#1
1) why are motorway service stations have a local monopoly?
2) explain using a monopoly diagram why motorway service station charge higher prices than a supermarket sited off a motorway junction?

thanks plz help I'm really stuck
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1 week ago
#2
(Original post by John123hi)
1) why are motorway service stations have a local monopoly?
2) explain using a monopoly diagram why motorway service station charge higher prices than a supermarket sited off a motorway junction?

thanks plz help I'm really stuck
Service stations have an effective local monopoly as they will be the only provider of that service within a given area. Picture a services on a motorway - there's only ever one supplier, and they're usually every 30-odd miles. It's very hard for other suppliers to enter the market, as the sunk costs of setting up a services are so high. As a result, service stations can be said to have a local monopoly on fuel supply.

For the second part, I assume it expects you to talk about sunk costs (I did my A-Levels a while ago now, so not entirely sure!). The service stations have a local monopoly as discussed, and so can set a higher price without having to sacrifice marginal profit for market share. On the monopoly diagram, this price would be shown as supernormal profit. It may put some people off, but as there is no competition, people in need of petrol will have no choice but to pay the higher price.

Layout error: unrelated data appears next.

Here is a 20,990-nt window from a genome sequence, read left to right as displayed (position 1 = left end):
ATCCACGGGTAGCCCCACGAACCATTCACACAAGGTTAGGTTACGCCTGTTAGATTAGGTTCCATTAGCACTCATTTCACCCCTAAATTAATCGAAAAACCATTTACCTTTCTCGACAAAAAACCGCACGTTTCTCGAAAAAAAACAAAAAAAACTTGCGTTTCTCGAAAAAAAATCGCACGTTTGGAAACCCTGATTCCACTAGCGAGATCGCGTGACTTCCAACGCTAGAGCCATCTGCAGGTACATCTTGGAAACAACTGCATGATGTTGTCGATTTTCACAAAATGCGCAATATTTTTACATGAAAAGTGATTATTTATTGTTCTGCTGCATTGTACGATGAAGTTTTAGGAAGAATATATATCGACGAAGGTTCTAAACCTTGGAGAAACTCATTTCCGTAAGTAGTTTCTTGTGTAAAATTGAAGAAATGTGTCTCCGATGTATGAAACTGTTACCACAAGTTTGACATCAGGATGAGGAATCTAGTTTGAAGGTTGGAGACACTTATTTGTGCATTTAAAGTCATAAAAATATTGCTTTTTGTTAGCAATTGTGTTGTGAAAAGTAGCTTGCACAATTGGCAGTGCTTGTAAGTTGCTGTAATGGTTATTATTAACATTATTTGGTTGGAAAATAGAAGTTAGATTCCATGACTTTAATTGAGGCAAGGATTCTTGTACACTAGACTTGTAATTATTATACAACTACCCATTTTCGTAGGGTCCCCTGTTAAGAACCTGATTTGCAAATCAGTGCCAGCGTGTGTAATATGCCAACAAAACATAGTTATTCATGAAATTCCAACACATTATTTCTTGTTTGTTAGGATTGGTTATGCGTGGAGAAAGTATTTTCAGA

In reality, supermarkets charge lower prices as they can subsidise the sunk costs of setting up a petrol station with the supermarket profits. As such, the point at which the marginal and average cost curves cross will be lower. With the same amount of demand, they may charge a lower price relative to the service station, but retain the same supernormal profit.

Hope that helps!

Theo
0
#3
(Original post by Herts PG Student Rep)
Service stations have an effective local monopoly as they will be the only provider of that service within a given area. Picture a services on a motorway - there's only ever one supplier, and they're usually every 30-odd miles. It's very hard for other suppliers to enter the market, as the sunk costs of setting up a services are so high. As a result, service stations can be said to have a local monopoly on fuel supply.

For the second part, I assume it expects you to talk about sunk costs (I did my A-Levels a while ago now, so not entirely sure!). The service stations have a local monopoly as discussed, and so can set a higher price without having to sacrifice marginal profit for market share. On the monopoly diagram, this price would be shown as supernormal profit. It may put some people off, but as there is no competition, people in need of petrol will have no choice but to pay the higher price.

In reality, supermarkets charge lower prices as they can subsidise the sunk costs of setting up a petrol station with the supermarket profits. As such, the point at which the marginal and average cost curves cross will be lower. With the same amount of demand, they may charge a lower price relative to the service station, but retain the same supernormal profit.

Hope that helps!

Theo
omg this is so helpful thanks so much! DO you know why Mc donalds at motorway service station might charge higher prices? explani this using price discrimination?
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1 week ago
#4
(Original post by John123hi)
omg this is so helpful thanks so much! DO you know why Mc donalds at motorway service station might charge higher prices? explani this using price discrimination?
I imagine it would be a similar scenario. If a consumer is going to buy some fast food at a services, they don't really have much choice other than the McDonald's. As a result, McDonald's can charge a higher price and eat up some of the customer surplus. I think this is first-degree, but you I would recommend checking your notes on that one!

Theo
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